Posted on 09/24/2014 4:54 AM by Theodore Dalrymple
Monday, 22 September 2014
The best hope for the European Union would be for it to eventually evolve into an enormous Belgium. More likely, it will evolve into an enormous Yugoslavia circa 1990, which will not be quite so good.
Belgium, it seems to me, is a success and a failure. It is prosperous even as the conflict continues ...Read More...
Posted on 09/22/2014 6:54 AM by Theodore Dalrymple
Monday, 15 September 2014
To mark its 50th anniversary last year, the National Theatre in London relayed its most recent production of Hamlet (2010) to cinemas around the country. The production, much praised, was bad in almost every conceivable way: its scenery, costumes, overall conception, and much of the acting. My wife, ...Read More...
Posted on 09/15/2014 7:13 AM by Theodore Dalrymple
Tuesday, 9 September 2014
A friend of mine, who knew Nadine Gordimer, the South African writer who won the Nobel Prize for Literature and who died recently, sent me her reminiscences of her in their early days together in Johannesburg. This has prompted me to record my own reminiscences of her.
I think I may fairly claim ...Read More...
Posted on 09/09/2014 7:19 AM by Theodore Dalrymple
Friday, 5 September 2014
It is said that after the age of about forty the great Norwegian playwright, Henrik Ibsen, read nothing except the Bible and newspapers. These days, alas, newspapers play an ever smaller role in the cultural role of any country. I don’t know a single young person who reads, let alone takes, a newspaper ...Read More...
Posted on 09/05/2014 7:17 AM by Theodore Dalrymple
Tuesday, 2 September 2014
There are a couple of questions that I have often been asked but to which I still have found no satisfactory answer. The first relates to history: What use is it?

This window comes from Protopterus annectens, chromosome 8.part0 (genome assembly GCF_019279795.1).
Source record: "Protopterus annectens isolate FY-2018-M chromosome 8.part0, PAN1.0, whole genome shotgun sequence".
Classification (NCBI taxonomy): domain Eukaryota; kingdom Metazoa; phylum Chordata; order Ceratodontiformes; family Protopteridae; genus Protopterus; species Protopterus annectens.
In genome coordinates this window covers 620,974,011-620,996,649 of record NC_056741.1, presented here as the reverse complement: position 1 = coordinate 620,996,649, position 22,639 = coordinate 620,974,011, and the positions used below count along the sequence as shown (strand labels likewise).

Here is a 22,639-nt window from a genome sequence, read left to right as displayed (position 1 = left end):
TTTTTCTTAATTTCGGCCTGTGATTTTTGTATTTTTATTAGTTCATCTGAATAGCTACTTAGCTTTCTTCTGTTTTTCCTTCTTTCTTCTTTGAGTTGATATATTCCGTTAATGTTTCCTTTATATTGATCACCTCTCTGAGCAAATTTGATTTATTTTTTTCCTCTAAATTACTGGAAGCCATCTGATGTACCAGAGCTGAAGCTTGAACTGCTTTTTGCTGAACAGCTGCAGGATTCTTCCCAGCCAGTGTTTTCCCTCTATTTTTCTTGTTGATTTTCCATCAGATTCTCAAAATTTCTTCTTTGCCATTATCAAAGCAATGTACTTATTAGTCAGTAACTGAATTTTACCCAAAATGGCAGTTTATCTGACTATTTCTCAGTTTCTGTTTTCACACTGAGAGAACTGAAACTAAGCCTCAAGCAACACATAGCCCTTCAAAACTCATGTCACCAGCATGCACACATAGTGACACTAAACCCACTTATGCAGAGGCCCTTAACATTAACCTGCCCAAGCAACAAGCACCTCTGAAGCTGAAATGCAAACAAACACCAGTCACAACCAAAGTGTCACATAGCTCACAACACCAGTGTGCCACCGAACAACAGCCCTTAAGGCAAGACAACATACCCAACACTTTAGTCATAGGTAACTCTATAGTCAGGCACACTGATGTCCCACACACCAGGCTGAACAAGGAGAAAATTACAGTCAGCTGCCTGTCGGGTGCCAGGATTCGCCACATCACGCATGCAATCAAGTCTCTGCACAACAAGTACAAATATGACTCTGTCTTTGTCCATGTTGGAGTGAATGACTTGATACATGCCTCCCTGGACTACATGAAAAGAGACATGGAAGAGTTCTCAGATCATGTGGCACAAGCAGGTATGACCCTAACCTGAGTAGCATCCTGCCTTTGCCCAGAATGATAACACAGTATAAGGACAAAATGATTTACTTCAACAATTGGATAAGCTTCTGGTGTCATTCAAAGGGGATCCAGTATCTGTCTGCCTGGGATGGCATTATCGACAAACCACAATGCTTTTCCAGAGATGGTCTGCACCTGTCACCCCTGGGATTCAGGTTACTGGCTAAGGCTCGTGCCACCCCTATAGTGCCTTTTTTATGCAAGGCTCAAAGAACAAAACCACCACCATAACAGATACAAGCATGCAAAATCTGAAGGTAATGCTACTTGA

I do not mean to imply that if it had no use, it wouldn’t be worthy of study. There is of course the possibility that something could ...Read More...
Posted on 09/02/2014 3:53 PM by Theodore Dalrymple
Saturday, 23 August 2014
The French newspapers of late have reported clashes in Calais between different nationalities of ‘refugees’ camping there, preparatory to illegal entry into Britain. The French offer them advice as to how to claim asylum in France, but they are not interested in doing so. They want to get to England, ...Read More...
Posted on 08/23/2014 12:42 PM by Theodore Dalrymple
Saturday, 16 August 2014
To adapt slightly the opening sentence of Kafka’s The Trial, someone must have been talking about me. I know this from all the advertisements and offers I receive unsolicited through the internet.
Today came yet another offer of supposedly cheap burial insurance and then an e-mail suggesting ...Read More...
Posted on 08/16/2014 7:49 AM by Theodore Dalrymple
Wednesday, 13 August 2014
IF fame were the reward of merit alone, Pierre Ryckmans, who wrote under the name of Simon Leys and has just died in Canberra aged 78, would have been one of the most famous men in the world. Not that he would have greatly enjoyed such fame: his probity and attachment to higher values was far too great ...Read More...
Posted on 08/13/2014 9:27 AM by Theodore Dalrymple
Sunday, 10 August 2014
All medical journals these days feel the compulsion to be high-minded, but none is as high-minded as the Lancet. It is as if the editors had taken lessons both in moral philosophy and rhetoric from Mr. Pecksniff himself.
Mr. Pecksniff, you may remember, was the preposterous hypocrite in Dickens’ Martin ...Read More...
Posted on 08/10/2014 1:36 PM by Theodore Dalrymple
Friday, 8 August 2014
Success in indirection lies, wrote Emily Dickinson, but I think our age responds more to the explicit than to the implicit, at least in literature. Recently, for example, I read of the discovery and sale of the manuscript of Siegfried Sassoon's anti-war poem Atrocities, published in 1919, in which Sassoon ...Read More...
Posted on 08/08/2014 7:09 AM by Theodore Dalrymple